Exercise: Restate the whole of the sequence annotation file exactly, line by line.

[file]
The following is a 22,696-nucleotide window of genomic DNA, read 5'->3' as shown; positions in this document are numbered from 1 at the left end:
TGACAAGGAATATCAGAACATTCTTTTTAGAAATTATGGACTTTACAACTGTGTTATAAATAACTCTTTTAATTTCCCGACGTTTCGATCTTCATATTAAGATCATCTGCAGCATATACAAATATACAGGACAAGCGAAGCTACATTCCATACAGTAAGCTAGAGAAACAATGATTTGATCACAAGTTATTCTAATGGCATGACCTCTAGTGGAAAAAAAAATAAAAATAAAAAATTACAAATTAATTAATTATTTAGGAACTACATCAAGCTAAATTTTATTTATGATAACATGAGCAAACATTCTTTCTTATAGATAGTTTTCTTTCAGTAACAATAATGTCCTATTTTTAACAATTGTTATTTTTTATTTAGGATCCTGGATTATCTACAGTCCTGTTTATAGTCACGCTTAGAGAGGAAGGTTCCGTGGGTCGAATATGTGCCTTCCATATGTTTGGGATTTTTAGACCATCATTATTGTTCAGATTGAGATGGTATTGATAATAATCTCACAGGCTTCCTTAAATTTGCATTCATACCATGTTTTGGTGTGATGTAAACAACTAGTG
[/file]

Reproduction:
The following is a 22,696-nucleotide window of genomic DNA, read 5'->3' as shown; positions in this document are numbered from 1 at the left end:
TGACAAGGAATATCAGAACATTCTTTTTAGAAATTATGGACTTTACAACTGTGTTATAAATAACTCTTTTAATTTCCCGACGTTTCGATCTTCATATTAAGATCATCTGCAGCATATACAAATATACAGGACAAGCGAAGCTACATTCCATACAGTAAGCTAGAGAAACAATGATTTGATCACAAGTTATTCTAATGGCATGACCTCTAGTGGAAAAAAAAATAAAAATAAAAAATTACAAATTAATTAATTATTTAGGAACTACATCAAGCTAAATTTTATTTATGATAACATGAGCAAACATTCTTTCTTATAGATAGTTTTCTTTCAGTAACAATAATGTCCTATTTTTAACAATTGTTATTTTTTATTTAGGATCCTGGATTATCTACAGTCCTGTTTATAGTCACGCTTAGAGAGGAAGGTTCCGTGGGTCGAATATGTGCCTTCCATATGTTTGGGATTTTTAGACCATCATTATTGTTCAGATTGAGATGGTATTGATAATAATCTCACAGGCTTCCTTAAATTTGCATTCATACCATGTTTTGGTGTGATGTAAACAACTAGTG